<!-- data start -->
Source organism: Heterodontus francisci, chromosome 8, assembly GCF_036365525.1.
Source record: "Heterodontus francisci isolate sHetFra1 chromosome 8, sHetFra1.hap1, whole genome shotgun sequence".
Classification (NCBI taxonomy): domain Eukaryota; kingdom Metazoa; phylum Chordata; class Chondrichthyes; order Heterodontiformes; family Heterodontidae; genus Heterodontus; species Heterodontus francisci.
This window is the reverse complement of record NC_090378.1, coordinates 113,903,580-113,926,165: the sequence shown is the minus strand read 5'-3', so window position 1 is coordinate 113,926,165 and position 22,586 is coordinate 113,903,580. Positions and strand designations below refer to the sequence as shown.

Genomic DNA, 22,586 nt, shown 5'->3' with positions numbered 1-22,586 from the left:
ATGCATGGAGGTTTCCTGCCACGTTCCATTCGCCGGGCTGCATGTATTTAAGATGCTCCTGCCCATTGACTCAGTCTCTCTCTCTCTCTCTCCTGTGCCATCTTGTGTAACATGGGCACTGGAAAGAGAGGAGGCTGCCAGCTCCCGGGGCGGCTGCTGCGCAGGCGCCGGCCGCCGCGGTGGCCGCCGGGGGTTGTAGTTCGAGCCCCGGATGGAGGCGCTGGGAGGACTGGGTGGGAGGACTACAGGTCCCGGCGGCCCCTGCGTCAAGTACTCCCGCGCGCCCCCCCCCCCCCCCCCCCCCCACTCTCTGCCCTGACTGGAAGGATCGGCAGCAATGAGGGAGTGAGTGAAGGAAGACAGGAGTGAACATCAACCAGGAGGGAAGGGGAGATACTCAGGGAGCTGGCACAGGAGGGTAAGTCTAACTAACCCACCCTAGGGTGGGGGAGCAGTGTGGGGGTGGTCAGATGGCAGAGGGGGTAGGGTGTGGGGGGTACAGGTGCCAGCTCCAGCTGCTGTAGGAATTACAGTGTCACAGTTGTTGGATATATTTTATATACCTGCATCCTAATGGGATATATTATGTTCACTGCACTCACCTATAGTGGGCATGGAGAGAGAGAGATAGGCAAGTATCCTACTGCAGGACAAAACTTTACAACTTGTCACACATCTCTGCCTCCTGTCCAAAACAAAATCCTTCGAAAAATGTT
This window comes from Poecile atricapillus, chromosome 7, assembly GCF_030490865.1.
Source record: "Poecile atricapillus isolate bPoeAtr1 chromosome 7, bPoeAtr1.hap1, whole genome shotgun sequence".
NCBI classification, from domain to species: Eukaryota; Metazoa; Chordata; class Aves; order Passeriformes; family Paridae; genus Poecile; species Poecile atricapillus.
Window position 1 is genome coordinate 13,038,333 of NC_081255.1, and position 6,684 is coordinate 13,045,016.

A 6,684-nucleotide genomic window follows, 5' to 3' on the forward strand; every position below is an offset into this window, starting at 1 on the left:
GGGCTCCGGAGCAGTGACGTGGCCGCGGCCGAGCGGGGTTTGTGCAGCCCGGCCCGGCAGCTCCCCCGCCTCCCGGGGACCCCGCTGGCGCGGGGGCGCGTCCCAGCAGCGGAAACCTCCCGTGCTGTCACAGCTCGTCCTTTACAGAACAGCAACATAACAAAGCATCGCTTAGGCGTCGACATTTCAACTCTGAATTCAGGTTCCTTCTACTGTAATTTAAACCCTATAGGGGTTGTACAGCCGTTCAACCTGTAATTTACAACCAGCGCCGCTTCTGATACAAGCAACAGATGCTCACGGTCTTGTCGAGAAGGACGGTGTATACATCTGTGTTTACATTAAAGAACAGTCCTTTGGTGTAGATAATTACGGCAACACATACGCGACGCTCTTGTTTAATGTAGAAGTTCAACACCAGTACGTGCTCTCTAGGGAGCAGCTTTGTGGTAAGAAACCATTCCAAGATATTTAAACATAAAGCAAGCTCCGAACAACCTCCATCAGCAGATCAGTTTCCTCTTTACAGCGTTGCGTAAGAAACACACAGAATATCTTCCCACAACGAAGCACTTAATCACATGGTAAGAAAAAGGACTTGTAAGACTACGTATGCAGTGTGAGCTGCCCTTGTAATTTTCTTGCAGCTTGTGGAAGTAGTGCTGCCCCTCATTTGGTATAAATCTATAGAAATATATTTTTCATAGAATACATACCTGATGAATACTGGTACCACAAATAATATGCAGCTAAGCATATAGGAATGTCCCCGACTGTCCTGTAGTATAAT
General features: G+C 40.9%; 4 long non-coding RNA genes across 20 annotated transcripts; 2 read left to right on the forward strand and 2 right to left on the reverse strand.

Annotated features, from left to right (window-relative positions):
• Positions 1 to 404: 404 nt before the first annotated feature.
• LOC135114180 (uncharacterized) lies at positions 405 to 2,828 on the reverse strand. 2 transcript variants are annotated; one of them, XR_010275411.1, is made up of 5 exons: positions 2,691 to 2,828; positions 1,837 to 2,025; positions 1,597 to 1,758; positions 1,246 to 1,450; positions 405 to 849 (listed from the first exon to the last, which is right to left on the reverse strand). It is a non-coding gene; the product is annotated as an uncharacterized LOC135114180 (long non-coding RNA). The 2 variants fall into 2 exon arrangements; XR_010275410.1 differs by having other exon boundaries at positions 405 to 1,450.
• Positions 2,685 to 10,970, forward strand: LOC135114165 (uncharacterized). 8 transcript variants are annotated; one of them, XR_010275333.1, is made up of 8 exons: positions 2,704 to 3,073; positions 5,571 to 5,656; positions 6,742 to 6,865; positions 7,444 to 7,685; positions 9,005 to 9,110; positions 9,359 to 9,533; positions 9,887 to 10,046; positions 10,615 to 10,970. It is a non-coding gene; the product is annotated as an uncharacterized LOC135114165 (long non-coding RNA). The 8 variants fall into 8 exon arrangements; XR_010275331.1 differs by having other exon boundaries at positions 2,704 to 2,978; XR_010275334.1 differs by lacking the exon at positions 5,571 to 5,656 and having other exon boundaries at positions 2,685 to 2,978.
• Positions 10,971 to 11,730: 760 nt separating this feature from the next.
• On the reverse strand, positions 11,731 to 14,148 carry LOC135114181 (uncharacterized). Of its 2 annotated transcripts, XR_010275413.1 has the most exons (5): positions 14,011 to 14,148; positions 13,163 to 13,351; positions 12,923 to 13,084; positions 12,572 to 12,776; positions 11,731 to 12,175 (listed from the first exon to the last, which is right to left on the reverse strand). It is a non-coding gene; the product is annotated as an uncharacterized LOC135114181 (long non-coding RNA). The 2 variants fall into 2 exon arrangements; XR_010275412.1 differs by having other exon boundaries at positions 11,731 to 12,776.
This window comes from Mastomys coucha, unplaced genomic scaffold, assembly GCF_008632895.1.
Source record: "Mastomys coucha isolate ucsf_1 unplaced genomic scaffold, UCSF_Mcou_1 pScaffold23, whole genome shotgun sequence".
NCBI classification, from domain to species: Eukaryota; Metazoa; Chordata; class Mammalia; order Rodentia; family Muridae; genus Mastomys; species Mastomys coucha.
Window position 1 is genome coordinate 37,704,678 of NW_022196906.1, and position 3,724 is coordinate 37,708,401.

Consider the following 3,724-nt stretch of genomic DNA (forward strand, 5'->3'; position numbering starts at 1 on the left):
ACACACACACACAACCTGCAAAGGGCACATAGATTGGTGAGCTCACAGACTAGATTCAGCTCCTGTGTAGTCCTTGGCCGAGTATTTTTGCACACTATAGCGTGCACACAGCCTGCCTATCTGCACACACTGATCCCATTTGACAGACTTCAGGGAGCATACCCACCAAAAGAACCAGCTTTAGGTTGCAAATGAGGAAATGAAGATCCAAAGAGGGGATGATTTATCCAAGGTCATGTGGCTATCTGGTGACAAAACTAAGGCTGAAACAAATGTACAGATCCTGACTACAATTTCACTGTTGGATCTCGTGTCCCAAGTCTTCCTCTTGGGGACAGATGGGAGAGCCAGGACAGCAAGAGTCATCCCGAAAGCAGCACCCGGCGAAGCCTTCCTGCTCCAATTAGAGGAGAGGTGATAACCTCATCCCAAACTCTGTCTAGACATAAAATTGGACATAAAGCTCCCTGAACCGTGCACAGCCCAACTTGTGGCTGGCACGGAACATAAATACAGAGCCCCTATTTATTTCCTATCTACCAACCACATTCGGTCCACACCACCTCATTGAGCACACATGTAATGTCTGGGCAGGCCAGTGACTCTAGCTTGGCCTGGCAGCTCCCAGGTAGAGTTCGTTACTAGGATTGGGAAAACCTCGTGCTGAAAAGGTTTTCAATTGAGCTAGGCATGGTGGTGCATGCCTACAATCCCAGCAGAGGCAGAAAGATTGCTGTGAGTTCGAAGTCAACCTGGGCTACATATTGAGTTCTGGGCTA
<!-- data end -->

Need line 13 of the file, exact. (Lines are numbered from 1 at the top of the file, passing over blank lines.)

General features: G+C 40.9%; 4 long non-coding RNA genes across 20 annotated transcripts; 2 read left to right on the forward strand and 2 right to left on the reverse strand.